Real estate is changing … again.
The post-pandemic world is a volatile one, and the real estate industry is just as susceptible to volatility as any other sector. Real estate has long been a “hedge asset,” one that is somewhat insulated from economic pressures and declines. As a result, investors often believe their strategic decisions are insulated from economic pressures.
However, four trends began emerging this summer that will affect your returns as soon as third quarter 2023 (if they are not already doing so), so be alert and be aware.
1. The “Free Money Fountain” Has Been Shut Off
There are more houses being listed every day, and although most markets are still quite “tight,”you will start to see “healthier” inventories with multiple months’ worth of homes listed.
This will dramatically affect how you should calculate your returns, holding costs, and even the amount of time and capital you dedicate to repairs. So, carefully monitor your local market conditions and watch those “days on market” metrics closely. Remember, as more listings appear and fewer people are comfortable borrowing at a 6% or 7% interest rate, it is going to take longer to sell your properties, even if sales prices remain high. Extremely low interest rates have made buyers extra sensitive to any rise in rates, and it will take a while for today’s historically low interest rates to feel anything other than painful.
2. Airbnb Won’t Win Them All
In the midst of the pandemic-era remote-work melee, it seemed like Airbnb investments and other short-term rental assets were essentially guaranteed wins for most investors. Now, that could be changing.
Airbnb posted a near 50% decline in revenues according to data from AllTheRooms, with Phoenix, Arizona, and Austin, Texas, leading the pack for lost income despite an 18% increase in listings year over year. Interestingly, Airbnb pushed back on this report, stating simply that the data presented “is not consistent with our own data.” The company declared there are more bookings than ever, although it did not directly address how much revenue those bookings were generating. Airbnb faces multiple complicating factors when it comes to generating predictable returns in this sector.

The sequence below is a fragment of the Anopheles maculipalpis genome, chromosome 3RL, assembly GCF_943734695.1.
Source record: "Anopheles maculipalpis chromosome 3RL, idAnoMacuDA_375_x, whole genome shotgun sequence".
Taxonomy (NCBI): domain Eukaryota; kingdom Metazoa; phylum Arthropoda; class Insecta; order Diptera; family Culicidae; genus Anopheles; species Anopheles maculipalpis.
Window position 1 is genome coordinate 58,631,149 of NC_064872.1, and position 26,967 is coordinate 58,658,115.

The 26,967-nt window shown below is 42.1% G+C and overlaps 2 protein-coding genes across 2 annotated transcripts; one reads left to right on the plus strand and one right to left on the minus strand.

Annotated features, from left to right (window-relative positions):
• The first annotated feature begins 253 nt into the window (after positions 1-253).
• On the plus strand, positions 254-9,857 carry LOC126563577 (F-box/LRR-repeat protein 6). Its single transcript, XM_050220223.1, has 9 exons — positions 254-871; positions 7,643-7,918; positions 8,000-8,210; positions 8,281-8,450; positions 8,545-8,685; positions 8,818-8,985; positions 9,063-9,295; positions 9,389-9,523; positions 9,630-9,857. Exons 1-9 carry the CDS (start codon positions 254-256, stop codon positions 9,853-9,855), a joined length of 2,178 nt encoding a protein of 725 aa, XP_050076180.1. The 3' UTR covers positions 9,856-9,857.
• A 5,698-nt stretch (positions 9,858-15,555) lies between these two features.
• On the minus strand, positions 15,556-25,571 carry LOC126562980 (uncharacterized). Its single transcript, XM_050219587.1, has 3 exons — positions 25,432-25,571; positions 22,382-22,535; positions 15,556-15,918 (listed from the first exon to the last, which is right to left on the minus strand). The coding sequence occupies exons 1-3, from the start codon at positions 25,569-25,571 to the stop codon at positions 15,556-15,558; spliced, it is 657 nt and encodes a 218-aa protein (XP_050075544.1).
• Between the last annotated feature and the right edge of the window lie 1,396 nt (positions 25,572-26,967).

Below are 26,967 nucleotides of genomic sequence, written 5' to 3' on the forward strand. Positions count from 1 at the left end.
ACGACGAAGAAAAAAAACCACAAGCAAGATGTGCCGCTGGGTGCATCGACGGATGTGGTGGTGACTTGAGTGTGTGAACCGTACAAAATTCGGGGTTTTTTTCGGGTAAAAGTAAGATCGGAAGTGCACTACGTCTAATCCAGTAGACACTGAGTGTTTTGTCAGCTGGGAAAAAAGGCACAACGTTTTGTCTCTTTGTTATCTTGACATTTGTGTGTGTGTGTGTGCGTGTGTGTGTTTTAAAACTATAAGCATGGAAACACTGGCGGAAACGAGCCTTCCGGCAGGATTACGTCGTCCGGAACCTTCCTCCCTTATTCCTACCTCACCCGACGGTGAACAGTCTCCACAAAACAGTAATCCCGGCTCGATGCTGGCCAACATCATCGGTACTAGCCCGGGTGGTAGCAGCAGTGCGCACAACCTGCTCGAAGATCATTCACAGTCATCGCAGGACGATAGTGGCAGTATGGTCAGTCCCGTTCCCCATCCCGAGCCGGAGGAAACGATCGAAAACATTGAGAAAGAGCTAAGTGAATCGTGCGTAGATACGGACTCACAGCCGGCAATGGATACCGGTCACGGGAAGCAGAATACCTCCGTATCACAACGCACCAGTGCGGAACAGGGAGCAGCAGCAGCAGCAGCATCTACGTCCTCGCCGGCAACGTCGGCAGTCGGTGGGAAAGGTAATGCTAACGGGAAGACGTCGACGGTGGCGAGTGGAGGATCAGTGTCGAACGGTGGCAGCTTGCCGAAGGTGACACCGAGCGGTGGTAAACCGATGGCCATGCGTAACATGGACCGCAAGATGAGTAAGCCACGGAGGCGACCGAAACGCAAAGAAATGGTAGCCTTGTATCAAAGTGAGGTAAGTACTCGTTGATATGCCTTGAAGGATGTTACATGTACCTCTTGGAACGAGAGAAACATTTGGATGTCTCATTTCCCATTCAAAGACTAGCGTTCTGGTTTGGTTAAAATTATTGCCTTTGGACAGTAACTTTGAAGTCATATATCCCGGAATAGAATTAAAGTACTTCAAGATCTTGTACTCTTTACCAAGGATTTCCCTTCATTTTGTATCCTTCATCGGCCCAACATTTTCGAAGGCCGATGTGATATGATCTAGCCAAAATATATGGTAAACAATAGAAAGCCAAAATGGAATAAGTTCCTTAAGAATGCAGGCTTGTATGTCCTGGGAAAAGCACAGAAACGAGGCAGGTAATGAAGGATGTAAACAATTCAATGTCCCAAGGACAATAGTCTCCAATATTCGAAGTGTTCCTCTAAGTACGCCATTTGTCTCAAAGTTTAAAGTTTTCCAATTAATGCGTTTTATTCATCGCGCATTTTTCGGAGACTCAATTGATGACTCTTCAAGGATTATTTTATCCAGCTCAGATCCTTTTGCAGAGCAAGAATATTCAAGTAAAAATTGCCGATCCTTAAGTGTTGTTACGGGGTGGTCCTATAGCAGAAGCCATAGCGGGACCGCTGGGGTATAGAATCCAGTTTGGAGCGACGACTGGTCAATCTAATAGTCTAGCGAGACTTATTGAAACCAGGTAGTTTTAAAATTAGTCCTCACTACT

First, post-pandemic employer demands are sending many workers back to the physical office. This means less time for travel and less flexibility while doing so.
Second, inflation is hitting everyone in the country, and that means the dollars to spend on vacations do not go as far. Further, as a property owner, your dollars will not go as far when it comes to maintenance and marketing of those properties. You must plan for your money to continue to be worth less, just as your guests must plan for the same.
Finally, Airbnb competitors like Booking Holding and Expedia had great first quarter performances, which means the short-term rental market and travel markets are becoming increasingly saturated and institutional players are beginning to jump in. This affects how much competition you will see for your rentals, regardless of what Airbnb CEO Brian Chesky says about it. Chesky continues to insist no competitor can touch Airbnb, but the company’s growth is slowing just as others are accelerating.
3. The Apartment Market Is Shifting